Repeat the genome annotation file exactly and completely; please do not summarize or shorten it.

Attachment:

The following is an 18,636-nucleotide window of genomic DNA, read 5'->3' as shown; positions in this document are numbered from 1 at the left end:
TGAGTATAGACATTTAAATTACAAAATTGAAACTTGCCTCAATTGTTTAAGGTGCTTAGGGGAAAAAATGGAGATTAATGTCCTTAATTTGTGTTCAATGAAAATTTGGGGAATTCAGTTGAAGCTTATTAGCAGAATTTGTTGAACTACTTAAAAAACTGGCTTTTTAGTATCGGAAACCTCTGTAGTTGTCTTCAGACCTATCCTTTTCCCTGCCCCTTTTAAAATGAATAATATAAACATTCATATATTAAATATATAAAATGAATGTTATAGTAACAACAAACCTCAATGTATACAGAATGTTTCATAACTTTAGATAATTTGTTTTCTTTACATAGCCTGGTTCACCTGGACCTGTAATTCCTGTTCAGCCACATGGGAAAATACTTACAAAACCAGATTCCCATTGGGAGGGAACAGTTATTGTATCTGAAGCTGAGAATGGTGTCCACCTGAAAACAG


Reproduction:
The following is an 18,636-nucleotide window of genomic DNA, read 5'->3' as shown; positions in this document are numbered from 1 at the left end:
TGAGTATAGACATTTAAATTACAAAATTGAAACTTGCCTCAATTGTTTAAGGTGCTTAGGGGAAAAAATGGAGATTAATGTCCTTAATTTGTGTTCAATGAAAATTTGGGGAATTCAGTTGAAGCTTATTAGCAGAATTTGTTGAACTACTTAAAAAACTGGCTTTTTAGTATCGGAAACCTCTGTAGTTGTCTTCAGACCTATCCTTTTCCCTGCCCCTTTTAAAATGAATAATATAAACATTCATATATTAAATATATAAAATGAATGTTATAGTAACAACAAACCTCAATGTATACAGAATGTTTCATAACTTTAGATAATTTGTTTTCTTTACATAGCCTGGTTCACCTGGACCTGTAATTCCTGTTCAGCCACATGGGAAAATACTTACAAAACCAGATTCCCATTGGGAGGGAACAGTTATTGTATCTGAAGCTGAGAATGGTGTCCACCTGAAAACAG